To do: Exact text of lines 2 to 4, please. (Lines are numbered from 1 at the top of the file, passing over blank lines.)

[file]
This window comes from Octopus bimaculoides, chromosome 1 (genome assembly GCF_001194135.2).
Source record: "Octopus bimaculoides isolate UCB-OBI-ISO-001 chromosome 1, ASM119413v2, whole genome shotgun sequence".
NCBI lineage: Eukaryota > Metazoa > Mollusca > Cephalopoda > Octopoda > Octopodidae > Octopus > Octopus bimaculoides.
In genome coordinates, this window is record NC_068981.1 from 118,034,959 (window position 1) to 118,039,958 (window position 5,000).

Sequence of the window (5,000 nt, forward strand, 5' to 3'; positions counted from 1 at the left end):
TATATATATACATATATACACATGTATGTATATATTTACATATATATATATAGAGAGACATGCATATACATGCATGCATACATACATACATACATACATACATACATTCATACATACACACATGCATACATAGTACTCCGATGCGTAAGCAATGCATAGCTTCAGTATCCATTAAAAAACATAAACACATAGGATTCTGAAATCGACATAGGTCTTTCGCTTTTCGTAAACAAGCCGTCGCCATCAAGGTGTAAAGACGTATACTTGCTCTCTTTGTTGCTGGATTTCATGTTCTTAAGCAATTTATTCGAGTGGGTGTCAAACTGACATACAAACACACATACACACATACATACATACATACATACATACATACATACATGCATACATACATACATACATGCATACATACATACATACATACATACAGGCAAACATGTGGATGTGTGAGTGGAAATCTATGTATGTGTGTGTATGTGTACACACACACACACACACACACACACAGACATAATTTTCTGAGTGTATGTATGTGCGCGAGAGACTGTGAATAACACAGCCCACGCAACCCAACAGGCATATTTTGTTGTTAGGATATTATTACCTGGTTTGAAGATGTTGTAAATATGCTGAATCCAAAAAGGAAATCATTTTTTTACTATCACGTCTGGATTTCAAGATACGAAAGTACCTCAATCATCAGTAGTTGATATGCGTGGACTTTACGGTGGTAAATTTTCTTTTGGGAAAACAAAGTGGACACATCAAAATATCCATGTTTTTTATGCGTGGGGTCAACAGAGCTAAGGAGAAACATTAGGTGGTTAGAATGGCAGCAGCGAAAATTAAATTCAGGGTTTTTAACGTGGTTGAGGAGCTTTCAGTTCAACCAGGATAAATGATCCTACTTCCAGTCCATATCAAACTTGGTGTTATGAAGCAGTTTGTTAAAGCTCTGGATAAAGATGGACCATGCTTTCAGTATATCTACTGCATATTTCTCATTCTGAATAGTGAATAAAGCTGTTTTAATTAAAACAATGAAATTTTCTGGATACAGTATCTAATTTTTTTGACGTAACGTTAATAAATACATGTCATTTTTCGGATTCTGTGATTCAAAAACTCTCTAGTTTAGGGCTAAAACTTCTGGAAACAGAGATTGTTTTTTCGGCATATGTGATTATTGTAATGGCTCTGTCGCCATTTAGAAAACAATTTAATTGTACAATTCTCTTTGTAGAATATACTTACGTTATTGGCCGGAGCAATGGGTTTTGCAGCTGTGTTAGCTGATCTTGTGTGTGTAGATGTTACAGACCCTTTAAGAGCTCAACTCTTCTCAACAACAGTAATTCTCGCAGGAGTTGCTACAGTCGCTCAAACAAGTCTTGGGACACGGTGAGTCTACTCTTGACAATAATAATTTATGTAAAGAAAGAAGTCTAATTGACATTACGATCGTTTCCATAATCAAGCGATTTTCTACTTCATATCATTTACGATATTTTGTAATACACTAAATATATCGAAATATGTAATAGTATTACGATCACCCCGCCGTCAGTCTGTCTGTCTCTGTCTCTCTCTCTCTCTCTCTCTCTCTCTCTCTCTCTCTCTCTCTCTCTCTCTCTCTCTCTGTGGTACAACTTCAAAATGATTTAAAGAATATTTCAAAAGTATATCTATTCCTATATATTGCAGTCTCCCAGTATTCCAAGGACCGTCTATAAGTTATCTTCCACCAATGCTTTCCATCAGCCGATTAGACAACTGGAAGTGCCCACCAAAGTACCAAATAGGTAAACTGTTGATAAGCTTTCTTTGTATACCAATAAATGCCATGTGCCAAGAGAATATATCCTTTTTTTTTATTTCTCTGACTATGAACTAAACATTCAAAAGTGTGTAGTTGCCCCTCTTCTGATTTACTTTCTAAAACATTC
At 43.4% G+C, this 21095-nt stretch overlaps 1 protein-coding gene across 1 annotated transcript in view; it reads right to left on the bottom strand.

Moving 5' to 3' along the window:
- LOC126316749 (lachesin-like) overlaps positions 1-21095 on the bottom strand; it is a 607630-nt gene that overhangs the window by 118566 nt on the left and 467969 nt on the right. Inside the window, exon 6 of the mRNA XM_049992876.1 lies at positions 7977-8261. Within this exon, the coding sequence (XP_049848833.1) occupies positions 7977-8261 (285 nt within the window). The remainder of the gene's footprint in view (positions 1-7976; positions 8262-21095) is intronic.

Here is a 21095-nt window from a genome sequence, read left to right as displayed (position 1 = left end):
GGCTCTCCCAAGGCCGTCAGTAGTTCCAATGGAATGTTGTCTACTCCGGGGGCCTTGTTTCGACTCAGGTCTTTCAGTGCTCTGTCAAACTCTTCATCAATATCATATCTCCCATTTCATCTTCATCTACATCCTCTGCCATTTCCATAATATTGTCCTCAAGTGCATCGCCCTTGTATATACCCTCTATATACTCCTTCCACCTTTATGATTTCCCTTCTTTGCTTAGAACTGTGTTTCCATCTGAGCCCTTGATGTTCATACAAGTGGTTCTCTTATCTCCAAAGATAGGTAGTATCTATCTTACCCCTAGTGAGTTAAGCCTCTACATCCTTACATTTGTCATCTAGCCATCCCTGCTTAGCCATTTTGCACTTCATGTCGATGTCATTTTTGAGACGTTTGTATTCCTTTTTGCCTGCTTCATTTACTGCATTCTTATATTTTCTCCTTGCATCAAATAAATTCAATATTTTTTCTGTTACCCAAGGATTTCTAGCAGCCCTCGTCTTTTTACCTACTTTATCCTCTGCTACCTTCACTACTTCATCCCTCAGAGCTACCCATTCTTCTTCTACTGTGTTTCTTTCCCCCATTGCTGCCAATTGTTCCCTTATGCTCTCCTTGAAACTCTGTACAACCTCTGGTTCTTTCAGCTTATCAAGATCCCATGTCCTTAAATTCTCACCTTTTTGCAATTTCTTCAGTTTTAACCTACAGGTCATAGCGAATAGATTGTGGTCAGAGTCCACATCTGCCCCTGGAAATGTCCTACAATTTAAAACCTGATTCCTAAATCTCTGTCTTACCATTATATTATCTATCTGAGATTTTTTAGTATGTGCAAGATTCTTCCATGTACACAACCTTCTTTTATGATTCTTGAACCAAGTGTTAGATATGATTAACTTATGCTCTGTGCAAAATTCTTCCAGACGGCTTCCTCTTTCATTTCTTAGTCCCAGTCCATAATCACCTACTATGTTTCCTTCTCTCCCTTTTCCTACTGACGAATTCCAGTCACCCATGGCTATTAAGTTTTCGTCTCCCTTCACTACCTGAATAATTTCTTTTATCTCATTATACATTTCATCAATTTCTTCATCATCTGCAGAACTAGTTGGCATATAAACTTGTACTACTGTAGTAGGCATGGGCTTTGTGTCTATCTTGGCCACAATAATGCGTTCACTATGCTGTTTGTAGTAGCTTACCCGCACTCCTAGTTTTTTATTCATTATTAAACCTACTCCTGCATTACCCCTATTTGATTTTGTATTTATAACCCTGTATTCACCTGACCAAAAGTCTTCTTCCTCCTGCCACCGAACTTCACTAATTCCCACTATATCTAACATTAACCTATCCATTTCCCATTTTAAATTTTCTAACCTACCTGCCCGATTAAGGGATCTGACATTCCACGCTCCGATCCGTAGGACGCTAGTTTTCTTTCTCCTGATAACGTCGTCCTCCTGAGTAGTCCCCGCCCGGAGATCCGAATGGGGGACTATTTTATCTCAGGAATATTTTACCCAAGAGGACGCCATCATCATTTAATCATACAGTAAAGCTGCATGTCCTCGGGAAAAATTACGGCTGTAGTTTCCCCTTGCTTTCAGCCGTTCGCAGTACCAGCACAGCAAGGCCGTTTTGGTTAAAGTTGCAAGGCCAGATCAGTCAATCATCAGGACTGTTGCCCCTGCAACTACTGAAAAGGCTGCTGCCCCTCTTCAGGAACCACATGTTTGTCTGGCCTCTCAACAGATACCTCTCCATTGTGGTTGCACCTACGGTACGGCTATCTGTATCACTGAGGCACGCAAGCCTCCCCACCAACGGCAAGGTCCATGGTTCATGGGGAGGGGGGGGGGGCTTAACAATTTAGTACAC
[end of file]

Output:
Source record: "Octopus bimaculoides isolate UCB-OBI-ISO-001 chromosome 1, ASM119413v2, whole genome shotgun sequence".
NCBI lineage: Eukaryota > Metazoa > Mollusca > Cephalopoda > Octopoda > Octopodidae > Octopus > Octopus bimaculoides.
In genome coordinates, this window is record NC_068981.1 from 118,034,959 (window position 1) to 118,039,958 (window position 5,000).